Building Rapport with the Patients

Part of being a successful nurse is being able to build a good rapport with your patients. Your day will go much better if your patients respond well to you. It will also be easier for you to help your patients if they like you and feel that they can trust you. No one wants to have a nurse that they feel awkward around when they are not feeling well.

Treat each and every one of your patients as an individual. Try to get to know a little bit about each patient’s personality so that you can respond to them as individuals. Do not look at a patient as just another number or just another patient on your list of people to take care of. Keep in mind that not all patients are alike. Some patients will cooperate. Other patients will be afraid and frustrated and might act out to some degree.

Make yourself as available to your patients as possible. As a nurse it is easy to become busy and not check in on your patients as often as you could. Try to create a schedule and be organized so that you can stop by to check on your patients often. Whenever possible, respond to a patient’s call bell quickly. If you cannot respond right away to a patient’s non-urgent request, stop in their room to let them know you will be there to help as soon as possible.

Always make good eye contact with your patients. This will make your patient know that you do care about them and are taking the time to interact with them. They will know that what they have to say is important to you. You should always use good eye contact when you must explain a procedure or something else that is vital to your patient.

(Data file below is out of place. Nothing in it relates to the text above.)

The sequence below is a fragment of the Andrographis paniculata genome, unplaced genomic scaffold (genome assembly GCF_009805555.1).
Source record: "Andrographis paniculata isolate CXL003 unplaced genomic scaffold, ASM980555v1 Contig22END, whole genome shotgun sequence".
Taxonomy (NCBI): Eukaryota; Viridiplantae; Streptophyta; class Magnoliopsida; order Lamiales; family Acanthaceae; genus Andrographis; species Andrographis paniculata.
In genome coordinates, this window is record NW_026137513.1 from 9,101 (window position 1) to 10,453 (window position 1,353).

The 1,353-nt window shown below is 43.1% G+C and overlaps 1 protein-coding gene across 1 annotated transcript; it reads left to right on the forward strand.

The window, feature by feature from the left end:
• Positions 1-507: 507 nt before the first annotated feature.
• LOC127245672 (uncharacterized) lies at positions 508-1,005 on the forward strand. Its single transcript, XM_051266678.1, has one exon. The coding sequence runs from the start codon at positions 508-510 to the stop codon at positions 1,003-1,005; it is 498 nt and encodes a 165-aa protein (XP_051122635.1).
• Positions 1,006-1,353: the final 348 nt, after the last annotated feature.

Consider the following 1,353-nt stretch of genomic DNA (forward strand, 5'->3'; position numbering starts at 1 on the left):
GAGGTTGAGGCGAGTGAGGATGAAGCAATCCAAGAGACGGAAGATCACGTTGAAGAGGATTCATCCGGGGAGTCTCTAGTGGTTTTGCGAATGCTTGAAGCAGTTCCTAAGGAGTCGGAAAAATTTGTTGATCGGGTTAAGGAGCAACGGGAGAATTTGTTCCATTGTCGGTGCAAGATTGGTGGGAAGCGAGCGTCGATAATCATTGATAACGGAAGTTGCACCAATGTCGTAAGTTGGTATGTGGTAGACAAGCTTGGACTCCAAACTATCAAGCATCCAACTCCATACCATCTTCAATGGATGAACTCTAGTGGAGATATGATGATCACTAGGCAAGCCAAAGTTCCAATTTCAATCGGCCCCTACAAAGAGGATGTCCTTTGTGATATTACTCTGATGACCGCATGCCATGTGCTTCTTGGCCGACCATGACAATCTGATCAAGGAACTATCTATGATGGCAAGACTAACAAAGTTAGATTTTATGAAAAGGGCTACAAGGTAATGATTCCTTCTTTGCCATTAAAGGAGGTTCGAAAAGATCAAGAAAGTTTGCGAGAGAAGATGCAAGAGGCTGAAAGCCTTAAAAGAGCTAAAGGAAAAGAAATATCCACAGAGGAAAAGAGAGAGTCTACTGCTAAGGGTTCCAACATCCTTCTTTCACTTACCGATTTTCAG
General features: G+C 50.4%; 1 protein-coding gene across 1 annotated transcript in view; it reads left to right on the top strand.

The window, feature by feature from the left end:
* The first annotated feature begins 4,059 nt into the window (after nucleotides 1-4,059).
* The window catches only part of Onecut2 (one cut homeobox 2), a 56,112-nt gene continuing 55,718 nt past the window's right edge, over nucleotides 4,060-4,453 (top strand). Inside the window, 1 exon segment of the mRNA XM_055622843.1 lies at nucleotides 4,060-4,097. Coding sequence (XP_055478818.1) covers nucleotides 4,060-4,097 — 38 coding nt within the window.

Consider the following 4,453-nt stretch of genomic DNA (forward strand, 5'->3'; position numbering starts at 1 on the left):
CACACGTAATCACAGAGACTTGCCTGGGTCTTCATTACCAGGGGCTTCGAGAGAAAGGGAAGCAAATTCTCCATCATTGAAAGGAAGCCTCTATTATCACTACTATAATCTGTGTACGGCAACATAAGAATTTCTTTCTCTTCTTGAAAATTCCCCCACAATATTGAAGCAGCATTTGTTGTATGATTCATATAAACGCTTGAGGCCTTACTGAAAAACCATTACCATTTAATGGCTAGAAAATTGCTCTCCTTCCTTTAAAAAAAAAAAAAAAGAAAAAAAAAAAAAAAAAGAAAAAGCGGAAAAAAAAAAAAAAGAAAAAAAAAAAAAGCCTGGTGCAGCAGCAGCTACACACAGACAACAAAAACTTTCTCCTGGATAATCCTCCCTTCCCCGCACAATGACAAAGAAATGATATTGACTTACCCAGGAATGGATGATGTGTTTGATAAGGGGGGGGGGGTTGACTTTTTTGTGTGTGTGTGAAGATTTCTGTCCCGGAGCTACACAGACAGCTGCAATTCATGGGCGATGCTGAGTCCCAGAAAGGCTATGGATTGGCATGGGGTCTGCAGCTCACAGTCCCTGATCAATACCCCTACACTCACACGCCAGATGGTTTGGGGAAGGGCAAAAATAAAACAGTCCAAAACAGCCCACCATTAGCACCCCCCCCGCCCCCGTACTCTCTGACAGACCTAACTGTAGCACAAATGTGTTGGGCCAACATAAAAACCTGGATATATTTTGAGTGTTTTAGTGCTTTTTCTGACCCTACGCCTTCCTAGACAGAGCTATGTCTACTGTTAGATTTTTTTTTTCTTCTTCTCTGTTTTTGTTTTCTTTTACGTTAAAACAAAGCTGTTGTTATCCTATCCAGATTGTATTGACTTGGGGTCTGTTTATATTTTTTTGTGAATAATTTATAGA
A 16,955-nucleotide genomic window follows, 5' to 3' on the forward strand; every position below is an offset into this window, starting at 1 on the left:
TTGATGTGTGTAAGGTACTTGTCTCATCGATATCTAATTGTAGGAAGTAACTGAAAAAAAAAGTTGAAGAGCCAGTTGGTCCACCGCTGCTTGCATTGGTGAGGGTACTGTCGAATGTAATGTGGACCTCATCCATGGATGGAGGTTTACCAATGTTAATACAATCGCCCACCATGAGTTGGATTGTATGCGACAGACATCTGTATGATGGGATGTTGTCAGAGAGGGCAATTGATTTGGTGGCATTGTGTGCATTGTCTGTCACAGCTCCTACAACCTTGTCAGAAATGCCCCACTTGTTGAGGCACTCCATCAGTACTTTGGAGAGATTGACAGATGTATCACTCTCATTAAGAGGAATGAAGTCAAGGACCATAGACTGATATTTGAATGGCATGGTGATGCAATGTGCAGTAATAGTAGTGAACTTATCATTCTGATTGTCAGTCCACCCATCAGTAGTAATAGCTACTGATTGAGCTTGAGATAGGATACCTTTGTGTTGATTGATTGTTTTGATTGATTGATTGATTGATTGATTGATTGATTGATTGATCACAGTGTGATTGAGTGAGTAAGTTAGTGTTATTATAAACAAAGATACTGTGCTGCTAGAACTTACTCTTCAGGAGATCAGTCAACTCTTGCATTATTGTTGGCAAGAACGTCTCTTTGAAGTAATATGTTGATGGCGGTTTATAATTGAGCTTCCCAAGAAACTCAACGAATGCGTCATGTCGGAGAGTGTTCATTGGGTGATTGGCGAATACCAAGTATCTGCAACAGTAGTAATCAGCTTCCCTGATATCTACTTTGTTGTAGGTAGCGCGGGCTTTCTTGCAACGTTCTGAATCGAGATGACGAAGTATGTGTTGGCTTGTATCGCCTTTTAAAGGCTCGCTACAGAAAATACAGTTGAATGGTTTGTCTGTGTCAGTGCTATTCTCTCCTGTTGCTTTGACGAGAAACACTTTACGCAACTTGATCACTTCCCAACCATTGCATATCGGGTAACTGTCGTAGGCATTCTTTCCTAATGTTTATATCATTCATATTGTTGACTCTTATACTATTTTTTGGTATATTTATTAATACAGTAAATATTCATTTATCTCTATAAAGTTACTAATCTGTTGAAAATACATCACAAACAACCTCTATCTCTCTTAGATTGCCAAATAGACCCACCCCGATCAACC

Be willing to give your patient a listening ear. If he or she is afraid, let them vent to you for a few moments. Whenever possible, give your patients some words of encouragement. Even if your patient is complaining about something, listen to them for a few minutes. Do not become upset with the patient, bur rather realizes that they are going through a difficult time.

Always be polite to your patients. Knock before you enter into their hospital room. Always greet the patient right away and with a smile. Let him or her know what you are going to do. Respect their privacy each time you visit their room. Try to make some small talk to help the patient feel more at ease.

Never make a patient feel as if you are rushing when working with them. Do not let him or her know how overworked you are. The patient needs to feel important and needs to be your priority when you are with him or her. If you must leave to attend to an emergency, apologize when you get back. Try to spend a few extra moments with that patient if necessary.

There is a lot you can do to make certain you build a good rapport with your patients.

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